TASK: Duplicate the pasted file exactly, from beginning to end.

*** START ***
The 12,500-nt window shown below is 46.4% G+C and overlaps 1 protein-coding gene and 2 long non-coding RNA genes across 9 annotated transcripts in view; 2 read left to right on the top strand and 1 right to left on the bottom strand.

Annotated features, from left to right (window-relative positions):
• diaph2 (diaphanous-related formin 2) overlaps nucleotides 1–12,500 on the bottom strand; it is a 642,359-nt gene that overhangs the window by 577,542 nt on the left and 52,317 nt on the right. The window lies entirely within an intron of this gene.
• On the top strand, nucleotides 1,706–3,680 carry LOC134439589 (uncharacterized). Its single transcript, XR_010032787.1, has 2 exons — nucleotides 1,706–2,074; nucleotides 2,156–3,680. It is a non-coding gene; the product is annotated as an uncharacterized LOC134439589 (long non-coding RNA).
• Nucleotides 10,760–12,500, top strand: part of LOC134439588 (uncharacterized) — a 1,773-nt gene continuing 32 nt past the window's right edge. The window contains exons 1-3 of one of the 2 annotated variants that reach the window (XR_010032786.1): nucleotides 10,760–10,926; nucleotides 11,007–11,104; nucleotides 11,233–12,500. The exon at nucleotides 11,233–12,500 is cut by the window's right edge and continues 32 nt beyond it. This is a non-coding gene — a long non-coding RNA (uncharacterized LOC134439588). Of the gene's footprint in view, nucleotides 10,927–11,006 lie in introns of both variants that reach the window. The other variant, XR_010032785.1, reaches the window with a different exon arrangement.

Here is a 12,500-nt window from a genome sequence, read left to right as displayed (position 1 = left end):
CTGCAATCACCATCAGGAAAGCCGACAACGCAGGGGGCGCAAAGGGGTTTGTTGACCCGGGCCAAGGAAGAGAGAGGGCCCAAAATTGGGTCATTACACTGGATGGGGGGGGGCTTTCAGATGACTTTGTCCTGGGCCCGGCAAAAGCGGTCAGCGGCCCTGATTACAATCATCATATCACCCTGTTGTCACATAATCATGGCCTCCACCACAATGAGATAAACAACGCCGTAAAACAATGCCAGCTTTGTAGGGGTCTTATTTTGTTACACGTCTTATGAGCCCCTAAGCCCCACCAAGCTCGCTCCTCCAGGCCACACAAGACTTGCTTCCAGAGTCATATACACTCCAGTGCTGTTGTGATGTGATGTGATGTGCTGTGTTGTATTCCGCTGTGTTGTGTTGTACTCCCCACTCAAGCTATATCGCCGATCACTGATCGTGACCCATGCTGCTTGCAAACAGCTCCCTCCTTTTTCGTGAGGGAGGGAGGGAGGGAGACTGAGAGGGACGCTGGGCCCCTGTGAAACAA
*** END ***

The 12,500-nt window shown below is 46.4% G+C and overlaps 1 protein-coding gene and 2 long non-coding RNA genes across 9 annotated transcripts in view; 2 read left to right on the top strand and 1 right to left on the bottom strand.

Annotated features, from left to right (window-relative positions):
• diaph2 (diaphanous-related formin 2) overlaps nucleotides 1–12,500 on the bottom strand; it is a 642,359-nt gene that overhangs the window by 577,542 nt on the left and 52,317 nt on the right. The window lies entirely within an intron of this gene.
• On the top strand, nucleotides 1,706–3,680 carry LOC134439589 (uncharacterized). Its single transcript, XR_010032787.1, has 2 exons — nucleotides 1,706–2,074; nucleotides 2,156–3,680. It is a non-coding gene; the product is annotated as an uncharacterized LOC134439589 (long non-coding RNA).
• Nucleotides 10,760–12,500, top strand: part of LOC134439588 (uncharacterized) — a 1,773-nt gene continuing 32 nt past the window's right edge. The window contains exons 1-3 of one of the 2 annotated variants that reach the window (XR_010032786.1): nucleotides 10,760–10,926; nucleotides 11,007–11,104; nucleotides 11,233–12,500. The exon at nucleotides 11,233–12,500 is cut by the window's right edge and continues 32 nt beyond it. This is a non-coding gene — a long non-coding RNA (uncharacterized LOC134439588). Of the gene's footprint in view, nucleotides 10,927–11,006 lie in introns of both variants that reach the window. The other variant, XR_010032785.1, reaches the window with a different exon arrangement.

Here is a 12,500-nt window from a genome sequence, read left to right as displayed (position 1 = left end):
CTGCAATCACCATCAGGAAAGCCGACAACGCAGGGGGCGCAAAGGGGTTTGTTGACCCGGGCCAAGGAAGAGAGAGGGCCCAAAATTGGGTCATTACACTGGATGGGGGGGGGCTTTCAGATGACTTTGTCCTGGGCCCGGCAAAAGCGGTCAGCGGCCCTGATTACAATCATCATATCACCCTGTTGTCACATAATCATGGCCTCCACCACAATGAGATAAACAACGCCGTAAAACAATGCCAGCTTTGTAGGGGTCTTATTTTGTTACACGTCTTATGAGCCCCTAAGCCCCACCAAGCTCGCTCCTCCAGGCCACACAAGACTTGCTTCCAGAGTCATATACACTCCAGTGCTGTTGTGATGTGATGTGATGTGCTGTGTTGTATTCCGCTGTGTTGTGTTGTACTCCCCACTCAAGCTATATCGCCGATCACTGATCGTGACCCATGCTGCTTGCAAACAGCTCCCTCCTTTTTCGTGAGGGAGGGAGGGAGGGAGACTGAGAGGGACGCTGGGCCCCTGTGAAACAA